A plan for Riverhead Town to sell the historic and dilapidated East Lawn Building for $125,000 has fallen through — but the deal won’t be going all the way back to the drawing board.
After the Town Board agreed to sell the building in March to Suffolk Theater owner Bob Castaldi — which wasn’t the highest bid the town received — Mr. Castaldi recently decided to back out because of limitations imposed on expanding parking to accommodate future tenants.
The building on East Main Street is in need of hundreds of thousands of dollars in renovation costs, Mr. Castaldi said, and only has three parking spots currently.
“For the amount of time and money, and to do the work the way I was going to restore it, unfortunately it doesn’t work,” Mr. Castaldi said on Thursday.
Mr. Castaldi said that he had been “very, very interested in it. But once I got the survey of what I thought was the property, it turns out that it is not a very big piece of property.” He said that a survey indicated that parts of the landscape that appear to be part of the plot actually belong to the adjacent property owner.
“So what a small piece of property actually just got a lot smaller with really almost no parking,” he said.
The Chamber of Commerce, the Riverhead Housing Development Corporation and Riverhead Community Awareness Program also occupy the East Lawn building rent free and will have to move by June 30. Supervisor Sean Walter previously said that CAP plans to move to the former Internal Revenue Service office on East Main Street and the Chamber of Commerce is moving up the street to Thirty West Main on June 1.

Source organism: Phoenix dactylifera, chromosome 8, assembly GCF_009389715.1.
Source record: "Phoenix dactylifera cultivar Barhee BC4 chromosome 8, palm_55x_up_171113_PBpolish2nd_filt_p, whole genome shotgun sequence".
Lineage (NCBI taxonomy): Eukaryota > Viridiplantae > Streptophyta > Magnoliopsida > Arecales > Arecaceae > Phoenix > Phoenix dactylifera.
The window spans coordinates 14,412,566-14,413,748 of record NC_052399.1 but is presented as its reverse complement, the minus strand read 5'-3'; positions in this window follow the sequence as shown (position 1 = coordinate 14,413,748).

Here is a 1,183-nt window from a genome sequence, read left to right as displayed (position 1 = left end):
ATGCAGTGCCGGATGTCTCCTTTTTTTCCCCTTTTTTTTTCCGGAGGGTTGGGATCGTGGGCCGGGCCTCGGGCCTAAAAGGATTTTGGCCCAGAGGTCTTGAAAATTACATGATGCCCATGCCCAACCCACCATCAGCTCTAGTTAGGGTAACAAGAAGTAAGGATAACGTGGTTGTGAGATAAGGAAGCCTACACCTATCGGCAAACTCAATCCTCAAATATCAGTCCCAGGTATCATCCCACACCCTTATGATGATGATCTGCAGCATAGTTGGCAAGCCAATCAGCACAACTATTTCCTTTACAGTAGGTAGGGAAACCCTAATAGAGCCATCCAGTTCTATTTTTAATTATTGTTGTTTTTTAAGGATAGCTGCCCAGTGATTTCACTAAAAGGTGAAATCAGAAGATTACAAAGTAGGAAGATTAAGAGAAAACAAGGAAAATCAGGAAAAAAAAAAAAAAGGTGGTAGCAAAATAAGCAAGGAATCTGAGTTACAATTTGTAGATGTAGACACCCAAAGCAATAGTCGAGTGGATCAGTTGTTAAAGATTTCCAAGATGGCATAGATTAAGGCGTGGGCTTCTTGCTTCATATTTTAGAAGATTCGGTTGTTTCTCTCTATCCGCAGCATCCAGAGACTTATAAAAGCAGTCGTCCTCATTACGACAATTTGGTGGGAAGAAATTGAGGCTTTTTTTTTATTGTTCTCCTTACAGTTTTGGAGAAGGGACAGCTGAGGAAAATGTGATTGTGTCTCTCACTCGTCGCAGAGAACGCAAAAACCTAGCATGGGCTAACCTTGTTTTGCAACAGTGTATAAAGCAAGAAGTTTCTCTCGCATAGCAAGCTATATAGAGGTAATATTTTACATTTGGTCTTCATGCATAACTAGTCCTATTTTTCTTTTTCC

The Town Board had discussed the issue at its Thursday morning work session, where members of the board were conflicted about where the town should go next. Proceeds from the sale of the East Lawn Building, as well as the Second Street Firehouse — which Mr. Castaldi did purchase — had been put into the 2015 budget. While the town received the $500,000 it expected from the firehouse, the town had budgeted $250,000 to sell the East Lawn Building. It received two bids: one from Mr. Castaldi and another for $130,000. Both bidders saw more work needed on the building than the town anticipated.
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A marketing group called I’m a Ruralpolitan Inc., headed by Isabelle Gonzalez — a member of the downtown Business Improvement District Management Association — and her sister, Mary, originally offered $250,000 for the building. They later dropped their offer to $130,000 and said they would do $200,000 worth of restorations.
A majority of the Town Board agreed on Thursday that it would go back to the Gonzalez sisters to see if they were still interested in purchasing the property. A call to Isabelle Gonzalez was not immediately returned.
Mr. Walter said that rather than selling to the Gonzalez sisters, he would prefer to try selling the building through one of the real estate brokers the town plans on hiring for the Enterprise Park at Calverton.
“The only issue is, what do we want to see there?” he asked. “If we want to see the building restored to its historic grandeur — which I guarantee Mr. Castaldi would have done better — in an expeditious timeframe, I don’t think the second bidder was capable.”
Other board members expressed concern that future bids could come in even lower than the $130,000 offered by I’m a Ruralpolitan, Inc. and said that going back to them would be the fair thing to do.
“Normally, wouldn’t we — on any bid that we do — go to the next bidder and at least inquire if they’re still interested?” asked Councilman Jim Wooten.
Councilwoman Jodi Giglio said that after the town rejected their bid — which was higher than the one the town originally took — they might not even be interested in doing business with the town anymore.